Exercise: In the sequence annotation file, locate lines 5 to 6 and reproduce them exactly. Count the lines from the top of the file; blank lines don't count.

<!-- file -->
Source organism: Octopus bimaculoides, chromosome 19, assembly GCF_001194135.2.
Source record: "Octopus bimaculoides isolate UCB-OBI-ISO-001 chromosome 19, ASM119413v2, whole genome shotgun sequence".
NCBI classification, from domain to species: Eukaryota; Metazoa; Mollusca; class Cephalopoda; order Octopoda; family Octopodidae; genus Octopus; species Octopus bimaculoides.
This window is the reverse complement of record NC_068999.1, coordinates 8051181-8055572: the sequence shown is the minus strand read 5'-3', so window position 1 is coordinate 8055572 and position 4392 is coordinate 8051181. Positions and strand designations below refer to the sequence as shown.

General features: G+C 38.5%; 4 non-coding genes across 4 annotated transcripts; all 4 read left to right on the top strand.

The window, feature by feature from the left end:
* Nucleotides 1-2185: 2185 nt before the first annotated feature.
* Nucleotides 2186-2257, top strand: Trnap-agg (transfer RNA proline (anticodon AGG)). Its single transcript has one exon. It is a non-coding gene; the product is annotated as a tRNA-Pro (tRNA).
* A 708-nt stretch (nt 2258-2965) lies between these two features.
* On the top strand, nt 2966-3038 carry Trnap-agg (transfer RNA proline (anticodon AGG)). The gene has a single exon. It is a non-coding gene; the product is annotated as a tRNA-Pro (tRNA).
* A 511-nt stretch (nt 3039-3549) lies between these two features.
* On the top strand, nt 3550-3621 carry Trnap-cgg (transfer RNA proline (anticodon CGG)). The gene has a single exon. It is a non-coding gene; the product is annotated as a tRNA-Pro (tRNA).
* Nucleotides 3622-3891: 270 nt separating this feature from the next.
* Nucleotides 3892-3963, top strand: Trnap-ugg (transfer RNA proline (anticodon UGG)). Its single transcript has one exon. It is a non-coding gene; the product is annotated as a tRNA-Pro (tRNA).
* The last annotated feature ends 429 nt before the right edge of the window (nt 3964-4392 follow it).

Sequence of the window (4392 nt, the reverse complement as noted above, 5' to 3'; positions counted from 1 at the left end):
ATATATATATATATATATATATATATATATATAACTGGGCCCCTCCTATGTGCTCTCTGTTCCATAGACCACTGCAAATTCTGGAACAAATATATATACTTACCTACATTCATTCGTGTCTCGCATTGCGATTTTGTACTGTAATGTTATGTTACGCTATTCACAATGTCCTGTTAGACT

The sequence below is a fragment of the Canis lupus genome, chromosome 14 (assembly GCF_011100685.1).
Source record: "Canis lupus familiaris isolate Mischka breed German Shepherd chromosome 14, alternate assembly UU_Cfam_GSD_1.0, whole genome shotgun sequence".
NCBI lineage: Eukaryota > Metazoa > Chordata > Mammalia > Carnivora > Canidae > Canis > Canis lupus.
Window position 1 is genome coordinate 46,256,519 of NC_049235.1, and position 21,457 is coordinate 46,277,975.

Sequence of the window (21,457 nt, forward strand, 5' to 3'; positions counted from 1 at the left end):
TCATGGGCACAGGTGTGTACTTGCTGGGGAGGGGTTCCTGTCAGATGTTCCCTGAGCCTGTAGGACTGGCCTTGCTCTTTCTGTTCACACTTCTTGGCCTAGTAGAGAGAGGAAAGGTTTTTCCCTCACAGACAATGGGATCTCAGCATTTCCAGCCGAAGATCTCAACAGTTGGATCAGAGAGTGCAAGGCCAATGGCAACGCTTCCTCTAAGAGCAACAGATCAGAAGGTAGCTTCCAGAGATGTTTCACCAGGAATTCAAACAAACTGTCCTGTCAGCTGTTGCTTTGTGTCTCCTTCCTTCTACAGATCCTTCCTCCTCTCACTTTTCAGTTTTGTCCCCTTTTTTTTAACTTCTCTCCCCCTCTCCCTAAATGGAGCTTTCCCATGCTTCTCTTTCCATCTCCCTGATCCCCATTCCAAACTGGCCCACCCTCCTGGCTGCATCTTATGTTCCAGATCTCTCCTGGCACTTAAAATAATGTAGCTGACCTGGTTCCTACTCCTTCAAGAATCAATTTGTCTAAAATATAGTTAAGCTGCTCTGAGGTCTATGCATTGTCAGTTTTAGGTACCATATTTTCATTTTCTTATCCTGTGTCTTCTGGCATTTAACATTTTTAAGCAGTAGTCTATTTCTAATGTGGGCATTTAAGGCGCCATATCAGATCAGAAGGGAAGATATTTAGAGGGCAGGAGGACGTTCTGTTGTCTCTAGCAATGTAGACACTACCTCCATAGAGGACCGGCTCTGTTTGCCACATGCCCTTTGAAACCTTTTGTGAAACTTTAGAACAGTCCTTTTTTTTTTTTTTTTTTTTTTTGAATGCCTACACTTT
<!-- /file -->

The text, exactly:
General features: G+C 38.5%; 4 non-coding genes across 4 annotated transcripts; all 4 read left to right on the top strand.

The window, feature by feature from the left end: